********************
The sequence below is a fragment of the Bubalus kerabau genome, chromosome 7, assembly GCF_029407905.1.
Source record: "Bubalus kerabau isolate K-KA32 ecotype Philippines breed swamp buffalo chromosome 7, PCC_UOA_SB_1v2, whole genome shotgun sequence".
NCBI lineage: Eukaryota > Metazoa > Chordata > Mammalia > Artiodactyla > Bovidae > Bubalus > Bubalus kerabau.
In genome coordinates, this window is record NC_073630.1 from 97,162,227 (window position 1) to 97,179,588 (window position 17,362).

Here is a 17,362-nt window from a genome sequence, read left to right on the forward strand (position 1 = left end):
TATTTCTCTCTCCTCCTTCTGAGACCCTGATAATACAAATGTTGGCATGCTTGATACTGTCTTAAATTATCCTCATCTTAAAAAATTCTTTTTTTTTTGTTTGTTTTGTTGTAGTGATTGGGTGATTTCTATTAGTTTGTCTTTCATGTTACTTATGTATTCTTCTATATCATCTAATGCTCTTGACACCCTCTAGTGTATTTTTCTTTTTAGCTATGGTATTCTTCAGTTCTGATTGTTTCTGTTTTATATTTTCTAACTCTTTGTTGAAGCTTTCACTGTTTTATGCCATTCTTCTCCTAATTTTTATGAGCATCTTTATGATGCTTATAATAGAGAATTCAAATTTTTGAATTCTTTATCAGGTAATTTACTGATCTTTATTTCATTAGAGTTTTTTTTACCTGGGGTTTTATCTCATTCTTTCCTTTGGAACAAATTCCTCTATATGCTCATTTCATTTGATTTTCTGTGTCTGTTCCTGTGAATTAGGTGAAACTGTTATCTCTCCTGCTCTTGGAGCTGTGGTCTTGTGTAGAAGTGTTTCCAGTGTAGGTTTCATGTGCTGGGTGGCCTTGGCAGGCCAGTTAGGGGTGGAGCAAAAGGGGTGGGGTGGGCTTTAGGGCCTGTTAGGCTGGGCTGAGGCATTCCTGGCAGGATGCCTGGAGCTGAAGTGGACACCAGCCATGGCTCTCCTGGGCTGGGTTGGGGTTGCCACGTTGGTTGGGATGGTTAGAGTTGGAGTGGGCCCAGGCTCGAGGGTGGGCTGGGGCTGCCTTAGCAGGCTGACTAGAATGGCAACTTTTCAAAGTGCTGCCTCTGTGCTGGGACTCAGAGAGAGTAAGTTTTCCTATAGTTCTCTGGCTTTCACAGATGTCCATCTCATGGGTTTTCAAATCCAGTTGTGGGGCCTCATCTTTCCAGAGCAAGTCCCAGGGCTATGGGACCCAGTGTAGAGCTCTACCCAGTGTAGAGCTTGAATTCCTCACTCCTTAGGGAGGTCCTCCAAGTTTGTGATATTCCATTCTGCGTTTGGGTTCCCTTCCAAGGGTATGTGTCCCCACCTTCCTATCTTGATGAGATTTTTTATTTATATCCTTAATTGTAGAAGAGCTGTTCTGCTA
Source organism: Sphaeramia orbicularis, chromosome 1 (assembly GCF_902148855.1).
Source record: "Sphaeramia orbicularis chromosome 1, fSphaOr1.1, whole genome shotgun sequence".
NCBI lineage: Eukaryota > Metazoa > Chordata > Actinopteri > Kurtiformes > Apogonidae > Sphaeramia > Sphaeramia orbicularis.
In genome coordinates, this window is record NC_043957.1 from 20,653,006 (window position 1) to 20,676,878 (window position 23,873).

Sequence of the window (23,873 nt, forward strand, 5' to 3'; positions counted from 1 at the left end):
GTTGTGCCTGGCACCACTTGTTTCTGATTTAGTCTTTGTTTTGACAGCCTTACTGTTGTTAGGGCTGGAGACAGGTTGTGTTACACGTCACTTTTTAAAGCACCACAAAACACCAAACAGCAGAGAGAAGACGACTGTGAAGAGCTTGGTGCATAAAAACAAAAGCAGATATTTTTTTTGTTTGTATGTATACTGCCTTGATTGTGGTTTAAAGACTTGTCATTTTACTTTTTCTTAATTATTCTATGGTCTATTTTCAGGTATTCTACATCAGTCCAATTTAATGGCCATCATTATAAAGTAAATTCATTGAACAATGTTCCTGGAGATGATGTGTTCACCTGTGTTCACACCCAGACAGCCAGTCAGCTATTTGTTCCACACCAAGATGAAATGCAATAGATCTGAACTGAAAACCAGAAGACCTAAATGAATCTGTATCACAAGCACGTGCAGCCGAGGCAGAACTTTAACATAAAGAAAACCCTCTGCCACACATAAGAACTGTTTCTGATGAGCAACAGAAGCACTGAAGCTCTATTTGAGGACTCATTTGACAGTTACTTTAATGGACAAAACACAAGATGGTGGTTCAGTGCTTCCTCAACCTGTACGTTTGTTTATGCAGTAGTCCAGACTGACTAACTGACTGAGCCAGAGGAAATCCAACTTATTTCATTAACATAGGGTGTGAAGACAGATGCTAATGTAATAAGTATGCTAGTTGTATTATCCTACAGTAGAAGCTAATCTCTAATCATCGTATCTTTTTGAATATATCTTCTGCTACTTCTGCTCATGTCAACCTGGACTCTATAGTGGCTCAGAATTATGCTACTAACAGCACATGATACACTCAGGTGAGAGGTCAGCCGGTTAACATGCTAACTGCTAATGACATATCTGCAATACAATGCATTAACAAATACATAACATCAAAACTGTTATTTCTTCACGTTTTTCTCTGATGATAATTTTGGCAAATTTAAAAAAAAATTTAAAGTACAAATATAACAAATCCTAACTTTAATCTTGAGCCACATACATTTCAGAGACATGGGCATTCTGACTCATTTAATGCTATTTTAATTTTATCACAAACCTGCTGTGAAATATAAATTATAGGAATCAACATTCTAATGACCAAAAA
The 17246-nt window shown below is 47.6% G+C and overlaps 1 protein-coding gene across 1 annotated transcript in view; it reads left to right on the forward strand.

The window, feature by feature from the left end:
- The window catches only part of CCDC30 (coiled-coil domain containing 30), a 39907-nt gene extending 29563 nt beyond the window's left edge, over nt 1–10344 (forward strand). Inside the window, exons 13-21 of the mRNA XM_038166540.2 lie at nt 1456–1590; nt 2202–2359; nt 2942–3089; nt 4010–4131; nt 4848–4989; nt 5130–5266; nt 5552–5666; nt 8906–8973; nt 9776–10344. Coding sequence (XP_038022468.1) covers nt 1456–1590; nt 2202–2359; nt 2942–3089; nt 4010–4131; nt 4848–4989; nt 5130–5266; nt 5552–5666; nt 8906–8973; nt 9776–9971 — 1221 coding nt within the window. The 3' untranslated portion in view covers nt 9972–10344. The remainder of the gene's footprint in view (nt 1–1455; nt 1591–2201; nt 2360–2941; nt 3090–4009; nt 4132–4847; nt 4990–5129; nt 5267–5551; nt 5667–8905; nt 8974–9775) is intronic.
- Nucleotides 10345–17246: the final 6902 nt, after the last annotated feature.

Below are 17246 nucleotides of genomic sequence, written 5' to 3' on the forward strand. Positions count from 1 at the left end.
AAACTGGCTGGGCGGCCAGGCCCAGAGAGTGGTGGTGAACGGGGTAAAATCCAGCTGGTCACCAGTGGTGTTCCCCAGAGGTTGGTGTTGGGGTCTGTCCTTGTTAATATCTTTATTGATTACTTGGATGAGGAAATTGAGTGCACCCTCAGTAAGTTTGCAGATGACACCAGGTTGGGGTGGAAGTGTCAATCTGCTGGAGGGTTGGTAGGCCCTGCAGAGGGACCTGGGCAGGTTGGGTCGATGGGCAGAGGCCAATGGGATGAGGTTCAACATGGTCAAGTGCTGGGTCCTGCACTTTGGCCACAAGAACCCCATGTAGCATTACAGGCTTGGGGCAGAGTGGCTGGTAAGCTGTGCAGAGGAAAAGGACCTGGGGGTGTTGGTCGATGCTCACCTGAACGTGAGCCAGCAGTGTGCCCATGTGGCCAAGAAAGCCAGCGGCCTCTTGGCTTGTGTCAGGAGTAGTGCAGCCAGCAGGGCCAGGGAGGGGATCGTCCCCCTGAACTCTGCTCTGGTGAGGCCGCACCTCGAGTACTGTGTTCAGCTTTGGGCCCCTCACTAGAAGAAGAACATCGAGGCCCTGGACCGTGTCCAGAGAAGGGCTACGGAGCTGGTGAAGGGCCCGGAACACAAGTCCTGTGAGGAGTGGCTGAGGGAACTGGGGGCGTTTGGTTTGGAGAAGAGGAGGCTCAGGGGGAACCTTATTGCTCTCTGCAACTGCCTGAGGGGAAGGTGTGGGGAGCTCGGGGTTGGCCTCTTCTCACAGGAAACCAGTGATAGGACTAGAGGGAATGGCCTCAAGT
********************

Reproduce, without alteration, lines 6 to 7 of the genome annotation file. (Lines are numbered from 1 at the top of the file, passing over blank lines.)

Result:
TATTTCTCTCTCCTCCTTCTGAGACCCTGATAATACAAATGTTGGCATGCTTGATACTGTCTTAAATTATCCTCATCTTAAAAAATTCTTTTTTTTTTGTTTGTTTTGTTGTAGTGATTGGGTGATTTCTATTAGTTTGTCTTTCATGTTACTTATGTATTCTTCTATATCATCTAATGCTCTTGACACCCTCTAGTGTATTTTTCTTTTTAGCTATGGTATTCTTCAGTTCTGATTGTTTCTGTTTTATATTTTCTAACTCTTTGTTGAAGCTTTCACTGTTTTATGCCATTCTTCTCCTAATTTTTATGAGCATCTTTATGATGCTTATAATAGAGAATTCAAATTTTTGAATTCTTTATCAGGTAATTTACTGATCTTTATTTCATTAGAGTTTTTTTTACCTGGGGTTTTATCTCATTCTTTCCTTTGGAACAAATTCCTCTATATGCTCATTTCATTTGATTTTCTGTGTCTGTTCCTGTGAATTAGGTGAAACTGTTATCTCTCCTGCTCTTGGAGCTGTGGTCTTGTGTAGAAGTGTTTCCAGTGTAGGTTTCATGTGCTGGGTGGCCTTGGCAGGCCAGTTAGGGGTGGAGCAAAAGGGGTGGGGTGGGCTTTAGGGCCTGTTAGGCTGGGCTGAGGCATTCCTGGCAGGATGCCTGGAGCTGAAGTGGACACCAGCCATGGCTCTCCTGGGCTGGGTTGGGGTTGCCACGTTGGTTGGGATGGTTAGAGTTGGAGTGGGCCCAGGCTCGAGGGTGGGCTGGGGCTGCCTTAGCAGGCTGACTAGAATGGCAACTTTTCAAAGTGCTGCCTCTGTGCTGGGACTCAGAGAGAGTAAGTTTTCCTATAGTTCTCTGGCTTTCACAGATGTCCATCTCATGGGTTTTCAAATCCAGTTGTGGGGCCTCATCTTTCCAGAGCAAGTCCCAGGGCTATGGGACCCAGTGTAGAGCTCTACCCAGTGTAGAGCTTGAATTCCTCACTCCTTAGGGAGGTCCTCCAAGTTTGTGATATTCCATTCTGCGTTTGGGTTCCCTTCCAAGGGTATGTGTCCCCACCTTCCTATCTTGATGAGATTTTTTATTTATATCCTTAATTGTAGAAGAGCTGTTCTGCTA
Source organism: Sphaeramia orbicularis, chromosome 1 (assembly GCF_902148855.1).